In the decades since, copying has remained ubiquitous in the fashion industry. Fashion-forward but low-priced retailers like H & M and Zara have flourished, thanks to their ability to take designs from Milan to the mass market. Private-label designers for major department stores trumpet the fidelity of their imitations. And almost as soon as hot new designs appear on the runway, photographs and drawings of them are on their way to Chinese factories that can produce reasonable facsimiles at a fraction of the cost. Designers are as annoyed by this as their prewar forebears were, and so Congress now finds itself considering a bill, pushed by the Council of Fashion Designers of America, that would give original designs a legal protection similar to copyright.

Designers’ frustration at seeing their ideas mimicked is understandable. But this is a classic case where the cure may be worse than the disease. There’s little evidence that knockoffs are damaging the business. Fashion sales have remained more than healthy—estimates value the global luxury-fashion sector at a hundred and thirty billion dollars— and the high-end firms that so often see their designs copied have become stronger. More striking, a recent paper by the law professors Kal Raustiala and Christopher Sprigman suggests that weak intellectual-property rules, far from hurting the fashion industry, have instead been integral to its success. The professors call this effect “the piracy paradox.”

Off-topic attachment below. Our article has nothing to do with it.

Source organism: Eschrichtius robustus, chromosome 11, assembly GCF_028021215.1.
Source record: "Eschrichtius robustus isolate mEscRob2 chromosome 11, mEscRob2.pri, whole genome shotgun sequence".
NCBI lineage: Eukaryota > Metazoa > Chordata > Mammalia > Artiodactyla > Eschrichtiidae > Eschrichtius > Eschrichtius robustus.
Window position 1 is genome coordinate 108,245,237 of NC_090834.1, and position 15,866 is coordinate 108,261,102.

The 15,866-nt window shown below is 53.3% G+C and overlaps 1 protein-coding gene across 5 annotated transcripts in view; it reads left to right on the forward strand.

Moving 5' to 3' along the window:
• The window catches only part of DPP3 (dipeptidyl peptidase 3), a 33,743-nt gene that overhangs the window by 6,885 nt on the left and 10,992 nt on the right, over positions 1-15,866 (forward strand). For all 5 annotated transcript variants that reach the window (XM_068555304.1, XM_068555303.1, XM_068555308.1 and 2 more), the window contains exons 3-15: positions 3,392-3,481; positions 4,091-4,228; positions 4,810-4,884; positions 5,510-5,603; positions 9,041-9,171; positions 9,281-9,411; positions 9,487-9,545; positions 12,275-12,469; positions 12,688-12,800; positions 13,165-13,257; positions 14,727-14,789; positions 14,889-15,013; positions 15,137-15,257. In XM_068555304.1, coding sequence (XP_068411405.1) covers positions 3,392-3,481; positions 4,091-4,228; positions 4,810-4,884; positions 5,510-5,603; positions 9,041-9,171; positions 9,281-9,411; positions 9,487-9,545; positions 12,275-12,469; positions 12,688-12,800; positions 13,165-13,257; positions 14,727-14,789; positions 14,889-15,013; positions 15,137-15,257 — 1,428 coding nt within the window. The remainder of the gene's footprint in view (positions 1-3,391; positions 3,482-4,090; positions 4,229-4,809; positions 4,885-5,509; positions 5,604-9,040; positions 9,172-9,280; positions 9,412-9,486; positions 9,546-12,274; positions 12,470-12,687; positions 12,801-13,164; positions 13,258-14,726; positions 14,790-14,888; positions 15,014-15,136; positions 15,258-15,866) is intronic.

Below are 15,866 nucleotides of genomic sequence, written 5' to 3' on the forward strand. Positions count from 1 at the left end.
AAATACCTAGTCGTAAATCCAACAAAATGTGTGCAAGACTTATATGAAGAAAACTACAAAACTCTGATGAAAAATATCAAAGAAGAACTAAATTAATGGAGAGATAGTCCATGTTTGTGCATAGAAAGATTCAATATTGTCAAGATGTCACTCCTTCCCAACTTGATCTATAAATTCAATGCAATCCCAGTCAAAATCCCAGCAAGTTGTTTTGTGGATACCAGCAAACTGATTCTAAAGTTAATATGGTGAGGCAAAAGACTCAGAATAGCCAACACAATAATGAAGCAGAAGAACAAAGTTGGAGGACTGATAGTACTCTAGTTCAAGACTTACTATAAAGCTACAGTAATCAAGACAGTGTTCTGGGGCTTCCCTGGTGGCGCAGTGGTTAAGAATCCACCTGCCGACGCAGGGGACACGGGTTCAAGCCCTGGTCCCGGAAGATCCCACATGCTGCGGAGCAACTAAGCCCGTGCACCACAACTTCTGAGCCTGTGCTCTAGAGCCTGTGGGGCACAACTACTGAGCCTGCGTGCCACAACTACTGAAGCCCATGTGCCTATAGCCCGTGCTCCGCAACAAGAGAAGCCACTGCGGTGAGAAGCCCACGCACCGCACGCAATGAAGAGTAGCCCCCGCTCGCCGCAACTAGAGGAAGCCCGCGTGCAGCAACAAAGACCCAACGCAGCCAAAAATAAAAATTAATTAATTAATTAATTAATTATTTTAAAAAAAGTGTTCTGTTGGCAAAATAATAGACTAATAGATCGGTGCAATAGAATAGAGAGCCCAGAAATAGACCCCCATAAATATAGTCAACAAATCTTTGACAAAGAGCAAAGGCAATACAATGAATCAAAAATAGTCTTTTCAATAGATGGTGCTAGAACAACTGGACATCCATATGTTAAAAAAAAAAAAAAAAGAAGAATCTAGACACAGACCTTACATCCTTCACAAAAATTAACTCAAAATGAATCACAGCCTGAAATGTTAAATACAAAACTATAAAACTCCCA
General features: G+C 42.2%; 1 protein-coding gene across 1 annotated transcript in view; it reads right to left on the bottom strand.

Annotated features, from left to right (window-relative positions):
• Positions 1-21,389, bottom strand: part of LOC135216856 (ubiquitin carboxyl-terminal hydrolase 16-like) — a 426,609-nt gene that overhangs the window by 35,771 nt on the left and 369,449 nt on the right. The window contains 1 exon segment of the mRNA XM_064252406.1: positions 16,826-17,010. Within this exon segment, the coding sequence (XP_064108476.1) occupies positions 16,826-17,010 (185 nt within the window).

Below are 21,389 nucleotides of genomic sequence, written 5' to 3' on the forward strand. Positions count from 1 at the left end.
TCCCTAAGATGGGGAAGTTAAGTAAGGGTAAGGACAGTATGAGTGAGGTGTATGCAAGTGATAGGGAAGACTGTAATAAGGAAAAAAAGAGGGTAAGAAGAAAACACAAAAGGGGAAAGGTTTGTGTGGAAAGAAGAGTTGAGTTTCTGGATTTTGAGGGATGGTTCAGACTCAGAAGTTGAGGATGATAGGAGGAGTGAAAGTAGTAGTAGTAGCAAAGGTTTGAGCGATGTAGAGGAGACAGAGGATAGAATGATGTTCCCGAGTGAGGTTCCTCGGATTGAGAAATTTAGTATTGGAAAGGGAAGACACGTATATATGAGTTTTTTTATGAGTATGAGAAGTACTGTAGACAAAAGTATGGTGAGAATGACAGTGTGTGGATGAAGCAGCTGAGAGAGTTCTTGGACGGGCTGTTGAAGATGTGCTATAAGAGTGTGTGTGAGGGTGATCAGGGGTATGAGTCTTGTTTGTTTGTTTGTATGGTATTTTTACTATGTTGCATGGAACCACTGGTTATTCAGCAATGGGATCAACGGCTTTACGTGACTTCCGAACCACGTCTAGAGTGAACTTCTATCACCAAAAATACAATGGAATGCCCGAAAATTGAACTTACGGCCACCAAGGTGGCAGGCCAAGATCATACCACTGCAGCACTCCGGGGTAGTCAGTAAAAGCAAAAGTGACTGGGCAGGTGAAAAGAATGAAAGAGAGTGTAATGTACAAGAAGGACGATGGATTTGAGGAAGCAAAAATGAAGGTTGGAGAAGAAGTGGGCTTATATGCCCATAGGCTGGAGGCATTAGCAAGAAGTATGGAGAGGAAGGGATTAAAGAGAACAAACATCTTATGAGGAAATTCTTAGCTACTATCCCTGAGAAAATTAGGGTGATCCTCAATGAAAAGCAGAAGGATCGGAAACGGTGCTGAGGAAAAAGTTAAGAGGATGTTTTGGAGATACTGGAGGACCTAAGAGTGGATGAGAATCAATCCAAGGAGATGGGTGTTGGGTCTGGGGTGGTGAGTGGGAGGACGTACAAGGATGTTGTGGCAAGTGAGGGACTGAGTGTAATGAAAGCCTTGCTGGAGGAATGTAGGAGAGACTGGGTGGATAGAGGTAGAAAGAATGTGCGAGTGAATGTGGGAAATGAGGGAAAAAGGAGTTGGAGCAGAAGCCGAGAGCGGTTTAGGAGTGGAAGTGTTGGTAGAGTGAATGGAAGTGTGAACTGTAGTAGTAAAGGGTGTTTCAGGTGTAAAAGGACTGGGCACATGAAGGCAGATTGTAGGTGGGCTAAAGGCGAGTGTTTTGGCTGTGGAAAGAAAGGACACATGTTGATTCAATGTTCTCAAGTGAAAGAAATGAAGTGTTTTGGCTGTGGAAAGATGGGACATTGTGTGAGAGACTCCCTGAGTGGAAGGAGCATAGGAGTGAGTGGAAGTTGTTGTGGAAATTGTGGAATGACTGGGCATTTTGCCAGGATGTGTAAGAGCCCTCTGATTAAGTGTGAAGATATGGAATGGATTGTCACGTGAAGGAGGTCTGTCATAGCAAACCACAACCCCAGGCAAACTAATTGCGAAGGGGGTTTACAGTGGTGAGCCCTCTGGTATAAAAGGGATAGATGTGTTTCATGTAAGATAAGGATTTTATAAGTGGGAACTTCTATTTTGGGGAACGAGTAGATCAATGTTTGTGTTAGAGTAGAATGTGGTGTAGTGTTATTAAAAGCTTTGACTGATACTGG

The paradox stems from the basic dilemma that underpins the economics of fashion: for the industry to keep growing, customers must like this year’s designs, but they must also become dissatisfied with them, so that they’ll buy next year’s. Many other consumer businesses face a similar problem, but fashion—unlike, say, the technology industry—can’t rely on improvements in power and performance to make old products obsolete. Raustiala and Sprigman argue persuasively that, in fashion, it’s copying that serves this function, bringing about what they call “induced obsolescence.” Copying enables designs and styles to move quickly from early adopters to the masses. And since no one cool wants to keep wearing something after everybody else is wearing it, the copying of designs helps fuel the incessant demand for something new.

The situation is not necessarily easy on designers, who have to keep coming up with new ideas rather than being able to milk a trend for years. But it means that in the industry as a whole there is more innovation, more competition, and probably more sales than there otherwise would be. And the absence of copyrights and patents also creates a more fertile ground for that innovation, since designers are able to take other people’s ideas in new directions. Had the designers who came up with the pinstripe or the stiletto heel been able to bar others from using their creations, there would have been less innovation in fashion, not more.